Western Cape Premier Helen Zille obtained an urgent interdict against Public Protector Busisiwe Mkhwebane and the Speaker of the Western Cape Provincial Legislature, not to act against her at this stage regarding her controversial tweets on colonialism.
Mkhwebane, in her report issued last month, directed that the Speaker, Sharna Fernandez, had to take action against Zille within 30 days.
But Zille said in papers before the Gauteng High Court, Pretoria, that she will later approach the court to review and set aside Mkhwebane’s report.
She only wanted an urgent order at this stage putting the remedial action on ice, pending the outcome of the review proceedings, which could take some time.
The Speaker did not oppose Tuesday’s urgent proceedings, while Mkhwebane said she would abide by the decision of the court. Judge Norman Davis granted the order without hearing legal arguments, but after he had read through the court papers.
No date has yet been set for the hearing of Zille’s application to overturn Mkhwebane’s report titled “Report on an investigation into allegations of breach of the provisions of the Executive Ethics Code by the Premier of Western Cape Provincial Government”.
Mkhwebane held Zille accountable for her tweets regarding the benefits of colonialism she made following a trip to Singapore in 2017, which sparked a public outcry.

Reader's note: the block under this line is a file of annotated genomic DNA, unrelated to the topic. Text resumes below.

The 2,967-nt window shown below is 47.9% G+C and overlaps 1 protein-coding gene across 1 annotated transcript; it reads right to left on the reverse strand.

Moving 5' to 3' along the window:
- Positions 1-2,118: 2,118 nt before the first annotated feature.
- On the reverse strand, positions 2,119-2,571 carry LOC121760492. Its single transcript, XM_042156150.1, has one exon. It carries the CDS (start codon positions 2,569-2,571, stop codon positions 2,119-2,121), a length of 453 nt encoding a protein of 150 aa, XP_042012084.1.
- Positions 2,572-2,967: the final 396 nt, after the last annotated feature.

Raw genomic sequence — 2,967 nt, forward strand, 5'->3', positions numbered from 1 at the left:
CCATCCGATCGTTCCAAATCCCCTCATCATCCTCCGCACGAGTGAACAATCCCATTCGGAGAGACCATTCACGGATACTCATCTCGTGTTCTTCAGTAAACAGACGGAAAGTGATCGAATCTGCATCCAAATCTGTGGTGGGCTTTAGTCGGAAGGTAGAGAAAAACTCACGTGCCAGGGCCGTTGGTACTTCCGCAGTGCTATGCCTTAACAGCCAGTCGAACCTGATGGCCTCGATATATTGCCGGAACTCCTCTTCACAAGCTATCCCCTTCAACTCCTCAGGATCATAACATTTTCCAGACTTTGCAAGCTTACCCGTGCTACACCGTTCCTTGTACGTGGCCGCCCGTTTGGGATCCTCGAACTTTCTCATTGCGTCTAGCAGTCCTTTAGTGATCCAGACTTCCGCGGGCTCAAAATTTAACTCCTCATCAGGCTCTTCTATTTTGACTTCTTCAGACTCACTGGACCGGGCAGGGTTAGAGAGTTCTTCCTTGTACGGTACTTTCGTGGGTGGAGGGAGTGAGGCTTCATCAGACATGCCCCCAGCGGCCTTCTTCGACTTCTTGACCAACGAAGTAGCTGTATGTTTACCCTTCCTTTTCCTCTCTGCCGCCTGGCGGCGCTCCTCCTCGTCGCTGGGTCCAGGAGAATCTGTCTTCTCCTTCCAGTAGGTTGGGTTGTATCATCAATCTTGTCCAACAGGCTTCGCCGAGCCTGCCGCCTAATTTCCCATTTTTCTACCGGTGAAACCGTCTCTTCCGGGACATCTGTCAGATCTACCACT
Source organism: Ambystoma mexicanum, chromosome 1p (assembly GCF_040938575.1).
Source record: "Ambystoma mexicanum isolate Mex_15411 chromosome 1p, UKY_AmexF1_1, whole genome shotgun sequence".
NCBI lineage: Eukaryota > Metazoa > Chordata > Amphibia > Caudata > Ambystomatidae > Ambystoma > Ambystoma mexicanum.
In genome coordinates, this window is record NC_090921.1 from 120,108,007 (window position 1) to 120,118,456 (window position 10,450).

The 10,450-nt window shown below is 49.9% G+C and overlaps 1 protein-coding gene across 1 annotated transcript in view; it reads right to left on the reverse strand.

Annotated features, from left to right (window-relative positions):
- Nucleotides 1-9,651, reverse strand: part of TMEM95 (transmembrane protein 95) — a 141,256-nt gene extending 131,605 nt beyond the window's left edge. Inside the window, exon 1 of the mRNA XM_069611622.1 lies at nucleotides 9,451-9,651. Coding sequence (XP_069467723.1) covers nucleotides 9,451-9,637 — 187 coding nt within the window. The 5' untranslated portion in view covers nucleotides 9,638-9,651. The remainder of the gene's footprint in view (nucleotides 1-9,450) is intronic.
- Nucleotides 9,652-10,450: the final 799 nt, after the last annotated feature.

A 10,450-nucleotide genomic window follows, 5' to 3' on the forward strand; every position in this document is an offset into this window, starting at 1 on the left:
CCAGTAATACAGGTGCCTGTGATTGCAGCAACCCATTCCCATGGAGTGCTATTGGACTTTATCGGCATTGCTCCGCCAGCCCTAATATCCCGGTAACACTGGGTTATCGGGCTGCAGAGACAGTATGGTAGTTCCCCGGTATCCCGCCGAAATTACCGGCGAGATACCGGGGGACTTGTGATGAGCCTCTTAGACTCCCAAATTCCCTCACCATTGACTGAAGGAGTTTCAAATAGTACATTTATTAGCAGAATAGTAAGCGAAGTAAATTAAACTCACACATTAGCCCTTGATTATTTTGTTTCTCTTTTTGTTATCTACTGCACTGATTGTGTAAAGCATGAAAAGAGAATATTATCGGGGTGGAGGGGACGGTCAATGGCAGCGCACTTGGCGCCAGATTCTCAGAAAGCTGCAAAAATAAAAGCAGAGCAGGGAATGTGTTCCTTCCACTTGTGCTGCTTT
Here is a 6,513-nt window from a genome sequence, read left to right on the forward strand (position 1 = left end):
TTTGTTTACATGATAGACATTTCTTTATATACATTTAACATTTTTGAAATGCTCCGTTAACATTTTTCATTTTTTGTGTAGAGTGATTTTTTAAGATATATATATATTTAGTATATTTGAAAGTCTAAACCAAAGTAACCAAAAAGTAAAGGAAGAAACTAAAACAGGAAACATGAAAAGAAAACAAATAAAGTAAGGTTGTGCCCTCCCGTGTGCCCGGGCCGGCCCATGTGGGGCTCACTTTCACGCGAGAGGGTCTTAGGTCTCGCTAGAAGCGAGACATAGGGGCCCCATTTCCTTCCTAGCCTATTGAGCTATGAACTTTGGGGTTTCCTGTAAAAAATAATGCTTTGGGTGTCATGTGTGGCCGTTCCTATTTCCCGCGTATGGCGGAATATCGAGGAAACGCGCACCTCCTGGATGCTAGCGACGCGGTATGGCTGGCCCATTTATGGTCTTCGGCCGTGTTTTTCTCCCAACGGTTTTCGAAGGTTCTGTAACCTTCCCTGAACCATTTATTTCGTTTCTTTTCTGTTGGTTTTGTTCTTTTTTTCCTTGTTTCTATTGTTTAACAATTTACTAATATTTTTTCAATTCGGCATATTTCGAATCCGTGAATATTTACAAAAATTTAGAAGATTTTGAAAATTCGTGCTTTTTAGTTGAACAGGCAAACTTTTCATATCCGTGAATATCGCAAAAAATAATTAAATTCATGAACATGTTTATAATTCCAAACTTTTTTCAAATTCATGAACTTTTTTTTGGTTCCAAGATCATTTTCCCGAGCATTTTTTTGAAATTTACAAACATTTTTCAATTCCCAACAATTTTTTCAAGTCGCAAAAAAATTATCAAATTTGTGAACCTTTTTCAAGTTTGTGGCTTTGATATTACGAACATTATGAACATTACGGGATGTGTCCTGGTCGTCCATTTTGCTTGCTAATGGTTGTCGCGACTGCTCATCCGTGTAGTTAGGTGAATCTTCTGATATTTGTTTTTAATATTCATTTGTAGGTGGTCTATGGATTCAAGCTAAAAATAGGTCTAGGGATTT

The public protector found that the tweets violated sections of the Executive Ethics Code as well as the Constitution. She directed the Speaker to table her report before the Western Cape Legislature by July 23 for it to take appropriate action to hold Zille accountable.
Zille said she had no choice but to ask for an urgent interdict, as Mkhwebane, unlike the Speaker, refused to give an undertaking that the implementation of her remedial action could be placed on ice pending the review application.
“The interdict is necessary to prevent prejudice to my office by the Provincial Legislature’s implementation of the remedial action which I contend is unlawful…The open-endedness of this remedial action exacerbates the potential prejudice to me – it is unknown and unpredictable as to what sanction the Provincial Legislature may impose in response to the remedial action,” Zille said.
Regarding her review application, Zille said Mkhwebane committed several errors in law when she came to her findings in her report. “The public protector’s findings and remedial action also unjustifiably limit the right to freedom and expression,” she said.
Zille did not deny having made the tweets, “However, I explained the context in which the tweets were made, which is crucial to their interpretation…The first four tweets were my reflections on the various meetings and encounters I had in Singapore,” Zille said in justifying her conduct.
She vehemently denied that the tweets could be interpreted that she “celebrated oppression and racism.” Zille said her tweets must be seen in context. “I did not state and do not believe that colonialism is worthy of celebration. I recognise that colonialism and apartheid subjugated and oppressed the majority in South Africa and benefitted a minority on the basis of race…”
Zille said after realising that her tweets had been misunderstood and that it had caused offence, she unreservedly apologised.
She said her tweets did not constitute hate speech and the Executive Members Ethics Act and Code do not limit the right of freedom of expression that she enjoyed.
“Sanctioning me for the tweets would have the effect of suppressing free speech…The fact that I have continued to hold office and go about my business as usual since having made the tweets, and in the absence of there having been any harm, clearly shows that the balance of convenience lies in my favour.”